LA WATCHDOG--On November 6, the politicians who occupy the Sacramento Capitol and their special interest cronies are asking us to approve $14.4 billion in bonds to finance the State’s water infrastructure ($8.9 billion), its affordable housing program ($4 billion), and children’s hospitals ($1.5 billion). At the same time, the County’s Board of Supervisors are looking for us to bless a $300 million a year forever tax to fund its yet to-be-developed stormwater program (the “Rain Tax”).
The proponents of these ballot measures will spend millions “educating” us on why we must approve these fiscal measures that are vital to the residents of the State and County. They will even use taxpayer funds to pay for the multimillion advertising campaigns, even though this is an illegal use of our money.
But before we buy into the political propaganda, we need to ask ourselves if our elected officials have earned our approval of these very expensive ballot measures. Are they using our tax dollars in an efficient and prudent manner? And are they doing everything possible to avoid inflicting these new burdens on the residents of the highest taxed state in the country?
The answer is no.
Both the County and the State have not made any meaningful reforms of their pension and other post retirement employment plans. As a result, ever increasing annual contributions to these plans are growing faster than revenues and crowding out basic services. This, in turn, is forcing these inefficient enterprises to raise money through increased taxes and, even worse, through bonds where they dump today’s obligation on our children and grandchildren.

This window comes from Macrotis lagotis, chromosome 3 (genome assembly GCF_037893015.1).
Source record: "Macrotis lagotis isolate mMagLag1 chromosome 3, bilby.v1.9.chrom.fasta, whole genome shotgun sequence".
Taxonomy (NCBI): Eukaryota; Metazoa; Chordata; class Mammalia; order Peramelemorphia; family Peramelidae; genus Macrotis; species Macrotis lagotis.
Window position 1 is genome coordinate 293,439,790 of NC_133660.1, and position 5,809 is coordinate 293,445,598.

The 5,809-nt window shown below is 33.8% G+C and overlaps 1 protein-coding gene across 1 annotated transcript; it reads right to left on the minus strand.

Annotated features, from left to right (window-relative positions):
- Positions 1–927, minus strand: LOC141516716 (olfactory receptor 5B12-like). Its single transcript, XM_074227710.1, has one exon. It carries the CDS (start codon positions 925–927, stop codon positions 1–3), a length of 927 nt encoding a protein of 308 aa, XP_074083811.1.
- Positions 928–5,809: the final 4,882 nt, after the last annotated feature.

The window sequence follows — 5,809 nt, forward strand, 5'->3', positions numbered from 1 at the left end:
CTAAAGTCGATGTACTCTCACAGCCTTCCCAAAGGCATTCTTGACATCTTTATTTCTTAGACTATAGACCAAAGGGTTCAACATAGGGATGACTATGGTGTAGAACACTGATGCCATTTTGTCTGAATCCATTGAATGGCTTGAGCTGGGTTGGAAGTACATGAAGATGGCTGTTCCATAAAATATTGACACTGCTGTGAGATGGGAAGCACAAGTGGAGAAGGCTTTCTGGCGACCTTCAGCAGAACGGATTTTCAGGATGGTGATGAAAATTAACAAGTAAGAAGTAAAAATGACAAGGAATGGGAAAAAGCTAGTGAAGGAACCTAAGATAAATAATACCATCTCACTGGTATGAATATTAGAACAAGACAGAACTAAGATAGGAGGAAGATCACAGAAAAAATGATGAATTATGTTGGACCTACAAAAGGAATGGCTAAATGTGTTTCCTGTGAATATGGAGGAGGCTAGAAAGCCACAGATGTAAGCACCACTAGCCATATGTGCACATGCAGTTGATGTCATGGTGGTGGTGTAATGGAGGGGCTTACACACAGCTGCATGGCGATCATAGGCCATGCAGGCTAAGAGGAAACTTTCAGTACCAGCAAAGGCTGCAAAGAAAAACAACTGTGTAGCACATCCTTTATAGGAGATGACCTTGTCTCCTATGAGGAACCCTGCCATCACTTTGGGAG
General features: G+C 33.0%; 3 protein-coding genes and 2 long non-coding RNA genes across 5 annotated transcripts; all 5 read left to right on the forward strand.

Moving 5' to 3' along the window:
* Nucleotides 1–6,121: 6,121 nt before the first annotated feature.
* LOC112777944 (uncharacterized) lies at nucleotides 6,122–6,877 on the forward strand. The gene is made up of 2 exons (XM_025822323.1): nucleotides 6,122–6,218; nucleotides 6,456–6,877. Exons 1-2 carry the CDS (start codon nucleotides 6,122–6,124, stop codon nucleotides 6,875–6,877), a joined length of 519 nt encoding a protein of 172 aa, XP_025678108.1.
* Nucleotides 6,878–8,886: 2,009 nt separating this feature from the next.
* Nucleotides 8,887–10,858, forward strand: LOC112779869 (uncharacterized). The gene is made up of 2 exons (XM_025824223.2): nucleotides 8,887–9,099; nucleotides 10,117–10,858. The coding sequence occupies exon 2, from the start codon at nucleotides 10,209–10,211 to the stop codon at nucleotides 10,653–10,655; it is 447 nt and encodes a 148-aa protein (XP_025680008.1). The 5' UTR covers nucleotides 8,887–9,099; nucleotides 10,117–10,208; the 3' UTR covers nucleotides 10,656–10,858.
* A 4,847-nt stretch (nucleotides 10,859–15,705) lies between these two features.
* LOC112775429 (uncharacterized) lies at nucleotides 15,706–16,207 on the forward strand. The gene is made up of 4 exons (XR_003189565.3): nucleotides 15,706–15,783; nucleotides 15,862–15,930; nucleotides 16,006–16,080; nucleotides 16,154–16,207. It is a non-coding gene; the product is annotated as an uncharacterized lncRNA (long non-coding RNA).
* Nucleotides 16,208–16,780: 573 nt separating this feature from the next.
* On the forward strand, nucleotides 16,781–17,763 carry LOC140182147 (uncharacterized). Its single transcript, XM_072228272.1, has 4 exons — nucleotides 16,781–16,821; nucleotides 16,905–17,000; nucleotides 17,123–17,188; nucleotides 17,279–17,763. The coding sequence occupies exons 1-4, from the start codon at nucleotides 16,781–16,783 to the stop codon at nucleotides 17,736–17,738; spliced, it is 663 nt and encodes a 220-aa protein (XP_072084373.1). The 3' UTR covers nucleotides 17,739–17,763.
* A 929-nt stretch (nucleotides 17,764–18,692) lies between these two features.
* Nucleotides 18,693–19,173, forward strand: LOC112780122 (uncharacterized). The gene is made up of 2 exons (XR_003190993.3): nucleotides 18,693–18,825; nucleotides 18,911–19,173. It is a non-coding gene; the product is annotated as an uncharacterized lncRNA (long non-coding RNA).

The County has unfunded retirement obligations in the range of $40 billion when using a more realistic investment rate assumption, or $4,000 for each resident of the County.
As for the State, estimates of the unfunded liability for pensions and other retirement liabilities are estimated to be at least $300 million, or about $7,500 for each Californian.
Yet, despite these huge liabilities, neither the County or the State has been willing to establish an independent, well-funded commission to review and analyze their increasing annual contributions and their respective unfunded retirement liabilities. These commissions would also develop constructive recommendations on how to stabilize the annual contributions and eventually eliminate the unfunded liability over a reasonable time frame.
One suggestion is to allow employees the option to participate in a defined contribution plan. This has been very well received at the UC system where over a third of eligible employees opted into a 401(k) plan, much to the distress of the unions who continue to support the current Ponzi scheme.
Another suggestion is to eliminate double dipping where a government employee retires at 50 or 55, collects a nice pension, and then finds another gig, usually with another government agency which makes the employee eligible for another pension.
Alternatively, the retirement age could be increased to match Social Security.
Our politicians will tell us that pension reform is important, but the timing is not right, that they will address the issue next year, after the election. Baloney. They are unwilling to address the pension and OPEB issue because of they fear the reaction of the campaign funding leaders of the public sector unions.
We can send Sacramento and the County a message that we demand pension reform by rejecting the State’s three bond measures (Props 1, 3, and 4) and the County’s Rain Tax.
(Jack Humphreville writes LA Watchdog for CityWatch. He is the President of the DWP Advocacy Committee and is the Budget and DWP representative for the Greater Wilshire Neighborhood Council. He is a Neighborhood Council Budget Advocate. He can be reached at: firstname.lastname@example.org.)